Armchair Peregrinations


October 3, 1998


Hams Fork River, Wyoming, August 1984

The Hams Fork river valley is a sinuous ribbon of life in the midst of the enormous vastness that is Wyoming. A desert stream or river, particularly a perennial one, is a wonder to behold. Often large cottonwoods line the banks, their leaves fluttering by the thousands in any slight breeze. The waters of these streams enable life to flourish in otherwise inhospitable landscapes. Migratory birds find food and shelter. Miles upstream the rivers have their sources in mountain snowmelt and are often nudged along with inflow from springs. Hams Fork originates high up on Fontenelle Mountain in the Bridger-Teton National Forest. By the time it reaches the high plateau and desert, it's a stream of some significance, at least in this arid world.

I took this picture of the river from an overlook on the road to Kemmerer in the far southwestern corner of the state 14 years ago during my first trip around the country. I was heading back from spending a summer in Seattle, and was, by the time I got to this spot, in some kind of travel-induced bliss. I knew in the back of my mind that when I got back to New Orleans, no job awaited me (although I was soon to get one, however, and it was awful beyong words), and I was not in the best position to feel real comfortable about my life. But the complete and utter wonder and joy of getting up each morning to a totally new landscape with unknown adventures and never-before-seen places up the road completely dissipated any worry and anxiety I might have felt otherwise.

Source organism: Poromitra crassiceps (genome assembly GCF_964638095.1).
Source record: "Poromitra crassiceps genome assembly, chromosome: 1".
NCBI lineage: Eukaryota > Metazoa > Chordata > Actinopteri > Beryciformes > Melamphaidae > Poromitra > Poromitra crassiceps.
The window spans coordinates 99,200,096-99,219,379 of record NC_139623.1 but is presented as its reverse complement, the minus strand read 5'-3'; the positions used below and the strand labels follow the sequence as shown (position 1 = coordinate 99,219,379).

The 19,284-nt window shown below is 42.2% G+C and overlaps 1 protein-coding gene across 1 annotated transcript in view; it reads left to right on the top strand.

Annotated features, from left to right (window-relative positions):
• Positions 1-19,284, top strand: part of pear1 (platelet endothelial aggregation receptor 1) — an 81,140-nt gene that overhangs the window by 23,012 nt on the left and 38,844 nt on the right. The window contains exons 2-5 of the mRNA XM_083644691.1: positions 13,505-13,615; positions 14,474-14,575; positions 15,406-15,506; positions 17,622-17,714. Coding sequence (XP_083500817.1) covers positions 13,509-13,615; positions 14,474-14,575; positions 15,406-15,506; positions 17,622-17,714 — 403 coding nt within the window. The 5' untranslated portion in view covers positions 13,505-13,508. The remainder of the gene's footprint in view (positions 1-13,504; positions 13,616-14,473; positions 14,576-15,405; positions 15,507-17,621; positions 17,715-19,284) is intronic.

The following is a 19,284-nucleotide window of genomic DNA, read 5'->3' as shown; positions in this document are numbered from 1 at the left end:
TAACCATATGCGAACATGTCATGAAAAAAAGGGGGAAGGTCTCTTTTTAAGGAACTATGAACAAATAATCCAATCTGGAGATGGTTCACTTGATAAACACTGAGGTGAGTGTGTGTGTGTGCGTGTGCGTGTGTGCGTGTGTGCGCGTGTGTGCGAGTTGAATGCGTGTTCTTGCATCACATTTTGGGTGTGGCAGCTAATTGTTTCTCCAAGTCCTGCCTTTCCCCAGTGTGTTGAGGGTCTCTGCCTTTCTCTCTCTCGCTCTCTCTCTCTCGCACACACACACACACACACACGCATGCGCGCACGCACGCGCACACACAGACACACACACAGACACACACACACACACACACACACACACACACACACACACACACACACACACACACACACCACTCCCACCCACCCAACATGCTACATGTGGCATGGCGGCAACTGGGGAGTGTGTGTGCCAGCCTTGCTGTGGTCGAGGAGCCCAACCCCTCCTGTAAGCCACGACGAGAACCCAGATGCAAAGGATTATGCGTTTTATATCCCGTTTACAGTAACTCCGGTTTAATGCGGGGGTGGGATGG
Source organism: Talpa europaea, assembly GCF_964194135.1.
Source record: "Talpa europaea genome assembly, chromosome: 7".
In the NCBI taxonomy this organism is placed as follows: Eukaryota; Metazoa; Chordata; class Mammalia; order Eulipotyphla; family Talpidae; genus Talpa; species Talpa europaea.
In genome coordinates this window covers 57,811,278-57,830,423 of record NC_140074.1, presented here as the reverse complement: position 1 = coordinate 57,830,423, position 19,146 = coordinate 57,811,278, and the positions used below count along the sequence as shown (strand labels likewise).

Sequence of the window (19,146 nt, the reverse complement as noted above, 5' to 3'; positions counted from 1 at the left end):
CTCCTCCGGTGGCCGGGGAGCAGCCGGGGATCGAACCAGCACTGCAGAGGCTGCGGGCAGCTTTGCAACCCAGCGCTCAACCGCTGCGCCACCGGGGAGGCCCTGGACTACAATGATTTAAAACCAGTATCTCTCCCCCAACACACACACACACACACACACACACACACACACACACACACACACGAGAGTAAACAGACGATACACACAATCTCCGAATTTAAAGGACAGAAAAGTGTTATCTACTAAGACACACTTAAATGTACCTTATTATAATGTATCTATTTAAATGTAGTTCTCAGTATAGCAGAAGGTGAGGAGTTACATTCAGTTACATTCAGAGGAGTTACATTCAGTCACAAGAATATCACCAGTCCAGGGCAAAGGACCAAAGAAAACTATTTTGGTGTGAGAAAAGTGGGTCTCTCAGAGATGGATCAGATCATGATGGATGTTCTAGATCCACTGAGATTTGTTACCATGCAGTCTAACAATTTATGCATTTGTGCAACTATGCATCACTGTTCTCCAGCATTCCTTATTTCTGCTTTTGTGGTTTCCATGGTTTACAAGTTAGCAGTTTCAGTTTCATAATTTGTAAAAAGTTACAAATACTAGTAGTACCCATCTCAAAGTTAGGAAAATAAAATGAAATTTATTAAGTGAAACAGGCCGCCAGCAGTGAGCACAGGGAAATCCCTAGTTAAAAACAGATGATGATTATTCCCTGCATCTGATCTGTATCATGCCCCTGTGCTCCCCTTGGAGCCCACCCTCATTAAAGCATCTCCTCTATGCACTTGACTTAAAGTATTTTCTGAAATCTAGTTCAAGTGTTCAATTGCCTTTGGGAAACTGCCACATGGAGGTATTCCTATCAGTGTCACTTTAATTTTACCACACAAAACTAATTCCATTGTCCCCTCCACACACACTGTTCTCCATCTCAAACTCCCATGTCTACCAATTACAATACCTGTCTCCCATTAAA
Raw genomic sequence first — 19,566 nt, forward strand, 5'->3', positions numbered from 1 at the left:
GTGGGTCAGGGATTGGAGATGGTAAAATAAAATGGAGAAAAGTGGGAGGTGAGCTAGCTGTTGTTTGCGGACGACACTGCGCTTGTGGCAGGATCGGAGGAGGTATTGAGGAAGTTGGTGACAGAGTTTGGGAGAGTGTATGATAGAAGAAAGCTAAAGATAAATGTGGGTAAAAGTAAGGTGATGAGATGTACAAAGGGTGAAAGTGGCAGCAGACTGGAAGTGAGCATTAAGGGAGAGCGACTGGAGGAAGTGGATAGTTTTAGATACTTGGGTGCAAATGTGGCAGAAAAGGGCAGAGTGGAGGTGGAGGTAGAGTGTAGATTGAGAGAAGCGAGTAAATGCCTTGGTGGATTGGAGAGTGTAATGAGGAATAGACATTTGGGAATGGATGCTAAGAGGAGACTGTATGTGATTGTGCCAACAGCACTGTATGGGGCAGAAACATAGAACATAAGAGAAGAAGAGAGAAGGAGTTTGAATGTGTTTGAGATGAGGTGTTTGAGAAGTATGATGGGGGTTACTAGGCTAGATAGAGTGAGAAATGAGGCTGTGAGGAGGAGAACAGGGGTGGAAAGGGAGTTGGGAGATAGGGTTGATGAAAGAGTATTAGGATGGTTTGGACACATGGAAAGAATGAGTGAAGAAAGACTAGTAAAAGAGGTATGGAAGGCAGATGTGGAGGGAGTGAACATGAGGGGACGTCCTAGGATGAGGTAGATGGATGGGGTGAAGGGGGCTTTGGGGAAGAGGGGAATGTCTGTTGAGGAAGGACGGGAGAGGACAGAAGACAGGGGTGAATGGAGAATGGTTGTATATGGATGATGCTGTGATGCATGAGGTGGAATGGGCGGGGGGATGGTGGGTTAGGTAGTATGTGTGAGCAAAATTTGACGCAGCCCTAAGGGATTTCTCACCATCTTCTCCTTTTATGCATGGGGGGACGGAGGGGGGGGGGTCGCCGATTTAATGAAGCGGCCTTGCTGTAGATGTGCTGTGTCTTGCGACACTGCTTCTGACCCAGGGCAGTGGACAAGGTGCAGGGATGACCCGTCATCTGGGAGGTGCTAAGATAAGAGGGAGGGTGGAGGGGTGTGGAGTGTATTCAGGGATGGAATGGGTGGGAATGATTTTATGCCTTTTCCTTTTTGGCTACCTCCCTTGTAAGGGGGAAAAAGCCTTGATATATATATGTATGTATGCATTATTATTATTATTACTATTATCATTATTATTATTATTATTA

I loved being in Wyoming and reveling in the freedom to experience the immensity of its great desert spaces, open to the sky and clouds and full of 180 degree vistas. In the town of Rock Springs, I wrote in my journal on Aug. 8, 1984 these words:

"...This is terrain where you can get out of your car atop a rise in the land and gaze out over 10-15 miles of open desert and small canyons. Dry creekbeds are reminders that water has flowed over this parched land. There are springs dotted here and there but which probably take some persistent backroads searching to locate. This is country where the silence is born of so immense an area that the sound of an occasional car is quickly swallowed up in the stillness. On the windless morning when I passed through, the silence was so great that it almost seemed unnatural and hard on ears so accustomed to a multitude of obnoxious sounds. What must it be like to live out here and know the early morning stillness firsthand! Wyoming is so sparsely populated that it seems to defy, and then gobble up in its lonely reaches the puny dwellings, accoutrements, and markings of its 20th century inhabitants. What stubborn and persistent people take up residence with the prairie dogs in these tractless desert areas. I think you have to really want to be far apart from the mass of humanity, far from city and town alike."


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